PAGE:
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Environmental Health Insights

Characteristics of Pesticide Poisoning in Rural and Urban Settings in Uganda

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Environmental Health Insights 2017:11 1178630217713015

Review

Published on 05 Jun 2017

DOI: 10.1177/1178630217713015


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Abstract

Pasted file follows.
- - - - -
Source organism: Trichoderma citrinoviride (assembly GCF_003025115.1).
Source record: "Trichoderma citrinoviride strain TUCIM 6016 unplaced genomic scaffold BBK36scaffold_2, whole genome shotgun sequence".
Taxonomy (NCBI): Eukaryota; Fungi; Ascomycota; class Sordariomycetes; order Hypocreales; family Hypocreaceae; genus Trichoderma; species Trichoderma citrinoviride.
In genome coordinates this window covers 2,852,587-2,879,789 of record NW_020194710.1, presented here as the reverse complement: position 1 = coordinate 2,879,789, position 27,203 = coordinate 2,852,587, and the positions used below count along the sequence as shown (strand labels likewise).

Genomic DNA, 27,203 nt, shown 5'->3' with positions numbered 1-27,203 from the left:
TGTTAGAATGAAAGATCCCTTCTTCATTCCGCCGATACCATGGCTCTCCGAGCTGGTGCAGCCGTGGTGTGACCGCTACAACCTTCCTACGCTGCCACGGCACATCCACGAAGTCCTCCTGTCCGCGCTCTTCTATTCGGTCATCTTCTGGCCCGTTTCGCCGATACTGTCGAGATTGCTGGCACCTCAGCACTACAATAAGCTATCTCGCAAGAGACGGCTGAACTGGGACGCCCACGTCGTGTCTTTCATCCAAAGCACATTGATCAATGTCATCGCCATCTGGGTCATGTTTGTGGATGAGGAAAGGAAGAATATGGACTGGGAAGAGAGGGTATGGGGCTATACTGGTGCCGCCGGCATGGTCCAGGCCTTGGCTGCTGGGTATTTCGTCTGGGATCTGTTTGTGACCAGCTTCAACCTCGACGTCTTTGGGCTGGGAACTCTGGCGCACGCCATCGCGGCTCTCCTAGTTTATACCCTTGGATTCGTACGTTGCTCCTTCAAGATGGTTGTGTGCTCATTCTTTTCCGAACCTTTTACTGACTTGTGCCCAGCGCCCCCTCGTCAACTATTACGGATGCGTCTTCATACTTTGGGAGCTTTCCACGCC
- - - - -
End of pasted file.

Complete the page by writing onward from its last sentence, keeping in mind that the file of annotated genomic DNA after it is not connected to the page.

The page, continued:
Pesticide poisoning is a significant burden on health care systems in many low-income countries. This study evaluates cases of registered pesticide poisonings treated in selected rural (N = 101) and urban (N = 212) health facilities in Uganda from January 2010 to August 2016. In the urban setting, pesticides were the most prevalent single poison responsible for intoxications (N = 212 [28.8%]). Self-harm constituted a significantly higher proportion of the total number of poisonings in urban (63.3%) compared with rural areas (25.6%) where unintentional poisonings prevailed. Men were older than women and represented a majority of around 60% of the cases in both the urban and rural settings. Unintentional cases were almost the only ones seen below the age of 10, whereas self-harm dominated among adolescents and young persons from 10 to 29 years of age. Organophosphorus insecticides accounted for 73.0% of the poisonings. Urban hospitals provided a more intensive treatment and had registered fever complications than rural health care settings. To minimize self-harm with pesticides, a restriction of pesticide availability as shown to be effective in other low-income countries is recommended. Training of health care workers in proper diagnosis and treatment of poisonings and improved equipment in the health care settings should be strengthened.



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